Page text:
We published an update on this Danger Zone pick on August 15, 2022. A copy of the associated report is here.

A difficult economic environment and choppy markets are forcing investors to take a closer look at the fundamentals of stocks they own. As we warned at the beginning of the year, stocks of businesses that produce lower returns on invested capital (ROIC) will continue to underperform the wider market.

This report focuses GameStop (GME: $150/share), which is back in the Danger Zone this week. We focus on Carvana (CVNA: $90/share) in a separate report here.

Learn more about the best fundamental research

Risk-Off Leaves Weak Firms Exposed

As markets take a risk-off approach, easy money dries up, and the global economy faces continued headwinds from inflation, supply chain disruption, and labor shortages, investors need to re-evaluate their portfolios.

In this environment, strong top-line growth doesn’t satisfy markets. Instead, investors should focus on more reliable fundamental metrics: Core Earnings and ROIC. Stocks for companies with poor fundamentals suffer more in this market because, too often, their valuations are built on overhyped future profit growth hopes. When the growth stories and hype reach an end, these stocks fall fast and far. Just look at Netflix (NFLX).

Trust the Track Record

76% of our open Danger Zone picks and IPO warnings have fallen more than the S&P 500 YTD (as of closing prices on April 22, 2022). 85% of these picks have negative year-to-date (YTD) returns. Figure 1 shows the YTD performance of our open Danger Zone picks and IPO warnings. On average, our Danger Zone picks have fallen 26% YTD compared to a 10% decline in the S&P 500.

Figure 1: Danger Zone Picks Outperform as Shorts in Turbulent Markets

Sources: New Constructs, LLC and company filings. 
Negative returns indicate a decline in stock price, and therefore, a winning short pick.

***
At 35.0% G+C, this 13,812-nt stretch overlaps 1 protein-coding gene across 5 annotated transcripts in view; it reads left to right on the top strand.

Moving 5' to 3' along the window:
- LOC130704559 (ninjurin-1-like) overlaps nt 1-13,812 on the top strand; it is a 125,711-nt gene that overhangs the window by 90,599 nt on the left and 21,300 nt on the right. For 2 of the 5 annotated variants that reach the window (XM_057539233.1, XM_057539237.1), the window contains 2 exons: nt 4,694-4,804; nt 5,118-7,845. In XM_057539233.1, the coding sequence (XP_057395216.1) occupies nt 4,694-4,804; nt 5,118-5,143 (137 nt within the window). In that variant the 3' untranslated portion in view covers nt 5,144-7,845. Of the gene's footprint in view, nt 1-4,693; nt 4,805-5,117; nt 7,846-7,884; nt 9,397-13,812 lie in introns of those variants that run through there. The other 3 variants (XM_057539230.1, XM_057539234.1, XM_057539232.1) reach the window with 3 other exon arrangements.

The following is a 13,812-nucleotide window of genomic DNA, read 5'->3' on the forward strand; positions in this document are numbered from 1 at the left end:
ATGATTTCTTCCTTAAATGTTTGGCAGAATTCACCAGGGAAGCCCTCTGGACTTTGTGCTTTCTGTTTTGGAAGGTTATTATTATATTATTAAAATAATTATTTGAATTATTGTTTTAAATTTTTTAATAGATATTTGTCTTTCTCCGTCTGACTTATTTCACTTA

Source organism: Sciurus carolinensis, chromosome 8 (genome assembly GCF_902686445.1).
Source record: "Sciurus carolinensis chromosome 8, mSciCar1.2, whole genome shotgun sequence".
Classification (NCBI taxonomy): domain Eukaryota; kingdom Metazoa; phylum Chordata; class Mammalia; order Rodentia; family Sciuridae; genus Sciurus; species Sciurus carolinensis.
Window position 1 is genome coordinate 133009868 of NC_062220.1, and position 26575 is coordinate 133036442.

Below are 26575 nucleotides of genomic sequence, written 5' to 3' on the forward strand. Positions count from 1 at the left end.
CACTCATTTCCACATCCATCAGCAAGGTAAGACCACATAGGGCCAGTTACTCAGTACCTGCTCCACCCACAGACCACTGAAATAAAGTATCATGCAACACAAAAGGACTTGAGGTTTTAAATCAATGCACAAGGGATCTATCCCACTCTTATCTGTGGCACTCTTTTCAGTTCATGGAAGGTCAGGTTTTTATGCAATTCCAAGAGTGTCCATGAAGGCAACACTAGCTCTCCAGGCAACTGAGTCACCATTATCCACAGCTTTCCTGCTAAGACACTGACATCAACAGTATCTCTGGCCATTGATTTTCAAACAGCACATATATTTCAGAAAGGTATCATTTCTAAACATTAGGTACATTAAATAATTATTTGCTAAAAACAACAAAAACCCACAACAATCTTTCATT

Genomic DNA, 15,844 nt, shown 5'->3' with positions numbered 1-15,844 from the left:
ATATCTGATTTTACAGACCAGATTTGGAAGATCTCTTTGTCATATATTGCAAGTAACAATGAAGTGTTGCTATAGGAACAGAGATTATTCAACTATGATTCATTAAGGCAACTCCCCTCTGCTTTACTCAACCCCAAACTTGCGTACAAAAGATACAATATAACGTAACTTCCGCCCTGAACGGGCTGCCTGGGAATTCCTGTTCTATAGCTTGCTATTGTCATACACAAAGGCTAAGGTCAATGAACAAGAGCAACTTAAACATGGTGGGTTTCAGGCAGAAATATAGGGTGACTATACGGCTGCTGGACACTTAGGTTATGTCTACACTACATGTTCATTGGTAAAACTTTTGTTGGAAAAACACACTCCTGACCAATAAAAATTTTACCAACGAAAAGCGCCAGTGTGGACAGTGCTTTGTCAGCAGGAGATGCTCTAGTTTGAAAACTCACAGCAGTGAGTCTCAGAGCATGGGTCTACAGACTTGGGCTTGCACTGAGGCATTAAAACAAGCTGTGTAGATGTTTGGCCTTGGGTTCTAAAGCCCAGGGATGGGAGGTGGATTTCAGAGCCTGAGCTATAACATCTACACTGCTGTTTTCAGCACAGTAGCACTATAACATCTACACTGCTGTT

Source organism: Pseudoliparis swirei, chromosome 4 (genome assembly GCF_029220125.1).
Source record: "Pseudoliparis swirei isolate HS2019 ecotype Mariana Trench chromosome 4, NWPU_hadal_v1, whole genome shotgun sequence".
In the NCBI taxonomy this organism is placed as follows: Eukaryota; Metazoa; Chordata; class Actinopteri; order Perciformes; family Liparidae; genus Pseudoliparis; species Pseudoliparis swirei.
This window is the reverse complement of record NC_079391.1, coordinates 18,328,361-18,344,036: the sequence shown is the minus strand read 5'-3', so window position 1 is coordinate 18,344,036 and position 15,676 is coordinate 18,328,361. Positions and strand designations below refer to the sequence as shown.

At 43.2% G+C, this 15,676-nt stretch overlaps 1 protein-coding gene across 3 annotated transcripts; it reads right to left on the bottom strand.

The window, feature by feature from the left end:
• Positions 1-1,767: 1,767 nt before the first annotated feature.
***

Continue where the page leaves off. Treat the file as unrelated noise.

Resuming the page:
Most Danger Zone picks are particularly dangerous to own, even after precipitous falls in 2022, because of:

  • negative and/or falling Core Earnings
  • low and/or negative ROICs
  • negative free cash flow (FCF)
  • valuations that imply unrealistic growth in future cash flows

Below we highlight the high level of risk in owning GameStop.

GameStop Outperformed as Short by 31%, Could Fall 68% More

We first made GameStop a Danger Zone pick in April 2021 and since then the stock is down 26% while the S&P 500 is up 5%. GameStop still has further to fall, given its poor fundamentals and expectations baked into its stock price, as we’ll show below

The Meme-Stock Playbook In Effect

GameStop is following the meme-stock playbook used by other companies, like Tesla, to prop up its stock price.

Play #1 – Overpromise Loudly and Underdeliver: when Ryan Cohen first entered his GameStop stake, and ultimately assumed the role of Chairman of the Board, he claimed GameStop would become the Amazon of gaming. The results of this claim/strategy have not met expectations, to say the least.

Play #2 – Announce a New Business/Go Crypto: The cryptocurrency market has garnered significant attention and helped prop up other company’s stock prices. Sometimes a simple a mention of bitcoin in a press release or earnings call can drive a stock up. GameStop followed this play by launching a non-fungible token (NFT) marketplace to capitalize on the crypto/NFT demand.

Play #3 – Split the Stock: In August 2020, Tesla split its stock and saw its price nearly double in the five months following. Despite a stock split having zero impact on a business’ operations, GameStop followed a similar play and announced plans for a stock split. Lower stock prices are attractive to retail meme-stock buyers, especially those treating call options like lottery tickets. However, GME didn’t get the same results as Tesla, as the stock trades ~11% lower than the day the split was announced.

Meme-Stock Playbook Hasn’t Fixed a Poor Business

Despite boardroom and executive changes, GameStop remains a lagging brick-and-mortar retailer in an increasingly online world.